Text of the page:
As he walked he heard the sound of the feet of a horse galloping over a dry field—muffled, rapid thud approaching closer upon his right hand. Barney remained motionless. He was sure that the rider would not enter the wood which, with its low-hanging boughs and thick underbrush, was ill adapted to equestrianism.
Closer and closer came the sound until it ceased suddenly scarce a hundred yards from where the American hid. He waited in silence to discover what would happen next. Would the rider enter the wood on foot? What was his purpose? Was it another Austrian who had by some miracle discovered the whereabouts of the fugitive? Barney could scarce believe it possible.
Presently he heard another horse approaching at the same mad gallop. He heard the sound of rapid, almost frantic efforts of some nature where the first horse had come to a stop. He heard a voice urging the animal forward—pleading, threatening. A woman’s voice. Barney’s excitement became intense in sympathy with the subdued excitement of the woman whom he could not as yet see.
A moment later the second rider came to a stop at the same point at which the first had reined in. A man’s voice rose roughly. “Halt!” it cried. “In the name of the king, halt!” The American could no longer resist the temptation to see what was going on so close to him “in the name of the king.”
He advanced from behind his tree until he saw the two figures—a man’s and a woman’s. Some bushes intervened—he could not get a clear view of them, yet there was something about the figure of the woman, whose back was toward him as she struggled to mount her frightened horse, that caused him to leap rapidly toward her. He rounded a tree a few paces from her just as the man—a trooper in the uniform of the house of Blentz—caught her arm and dragged her from the saddle. At the same instant Barney recognized the girl—it was Princess Emma.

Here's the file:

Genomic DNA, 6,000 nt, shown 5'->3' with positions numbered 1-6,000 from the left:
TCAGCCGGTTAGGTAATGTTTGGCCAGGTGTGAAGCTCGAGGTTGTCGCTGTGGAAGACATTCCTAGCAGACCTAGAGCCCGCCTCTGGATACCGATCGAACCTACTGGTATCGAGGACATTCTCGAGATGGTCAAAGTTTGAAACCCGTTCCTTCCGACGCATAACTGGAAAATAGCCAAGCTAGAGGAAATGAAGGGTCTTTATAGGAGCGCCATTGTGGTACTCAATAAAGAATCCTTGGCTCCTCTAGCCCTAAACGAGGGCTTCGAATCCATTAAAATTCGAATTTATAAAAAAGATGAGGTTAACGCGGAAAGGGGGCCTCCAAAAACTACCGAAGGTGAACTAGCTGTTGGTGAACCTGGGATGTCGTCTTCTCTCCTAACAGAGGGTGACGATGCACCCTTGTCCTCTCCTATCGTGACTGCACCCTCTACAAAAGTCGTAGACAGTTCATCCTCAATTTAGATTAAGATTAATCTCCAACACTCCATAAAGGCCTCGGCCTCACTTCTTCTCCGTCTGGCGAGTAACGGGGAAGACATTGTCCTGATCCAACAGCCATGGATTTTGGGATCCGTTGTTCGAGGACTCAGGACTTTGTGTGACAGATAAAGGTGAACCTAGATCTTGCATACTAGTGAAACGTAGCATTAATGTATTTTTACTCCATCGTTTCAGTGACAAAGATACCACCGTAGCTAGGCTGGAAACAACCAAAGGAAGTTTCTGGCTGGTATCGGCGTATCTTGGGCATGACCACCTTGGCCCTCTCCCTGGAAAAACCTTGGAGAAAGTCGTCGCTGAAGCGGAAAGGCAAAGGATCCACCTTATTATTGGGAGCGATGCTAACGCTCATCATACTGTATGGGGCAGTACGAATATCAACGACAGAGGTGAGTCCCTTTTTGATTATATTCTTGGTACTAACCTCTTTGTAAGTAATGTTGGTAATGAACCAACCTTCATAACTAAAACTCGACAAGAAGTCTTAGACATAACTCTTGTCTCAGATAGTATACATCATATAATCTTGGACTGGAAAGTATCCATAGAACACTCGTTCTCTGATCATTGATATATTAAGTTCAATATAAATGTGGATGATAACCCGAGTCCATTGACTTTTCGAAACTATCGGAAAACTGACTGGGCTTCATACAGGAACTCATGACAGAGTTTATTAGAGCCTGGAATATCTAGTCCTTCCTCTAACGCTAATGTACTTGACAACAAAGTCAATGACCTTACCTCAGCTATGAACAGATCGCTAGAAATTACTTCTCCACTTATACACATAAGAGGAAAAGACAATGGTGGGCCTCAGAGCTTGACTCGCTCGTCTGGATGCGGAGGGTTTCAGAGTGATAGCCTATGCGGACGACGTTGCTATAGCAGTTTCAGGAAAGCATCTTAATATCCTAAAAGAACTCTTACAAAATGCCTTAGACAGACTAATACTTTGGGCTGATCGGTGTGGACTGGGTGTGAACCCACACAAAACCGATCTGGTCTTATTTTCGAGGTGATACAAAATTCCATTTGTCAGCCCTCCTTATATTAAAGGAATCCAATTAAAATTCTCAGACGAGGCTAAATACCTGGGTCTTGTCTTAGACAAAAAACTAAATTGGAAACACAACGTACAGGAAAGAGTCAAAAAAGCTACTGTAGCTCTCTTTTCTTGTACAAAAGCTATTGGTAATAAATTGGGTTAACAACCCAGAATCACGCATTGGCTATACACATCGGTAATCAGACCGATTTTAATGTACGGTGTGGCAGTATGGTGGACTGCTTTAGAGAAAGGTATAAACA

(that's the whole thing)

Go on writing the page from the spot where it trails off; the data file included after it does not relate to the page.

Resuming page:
Before either the trooper or the princess were aware of his presence he had leaped to the man’s side and dealt him a blow that stretched him at full length upon the ground—stunned.
AN ADVENTUROUS DAY
For an instant the two stood looking at one another. The girl’s eyes were wide with incredulity, with hope, with fear. She was the first to break the silence.
“Who are you?” she breathed in a half whisper.
“I don’t wonder that you ask,” returned the man. “I must look like a scarecrow. I’m Barney Custer. Don’t you remember me now? Who did you think I was?”
The girl took a step toward him. Her eyes lighted with relief.
“Captain Maenck told me that you were dead,” she said, “that you had been shot as a spy in Austria, and then there is that uncanny resemblance to the king—since he has shaved his beard it is infinitely more remarkable. I thought you might be he. He has been at Blentz and I knew that it was quite possible that he had discovered treachery upon the part of Prince Peter. In which case he might have escaped in disguise. I really wasn’t sure that you were not he until you spoke.”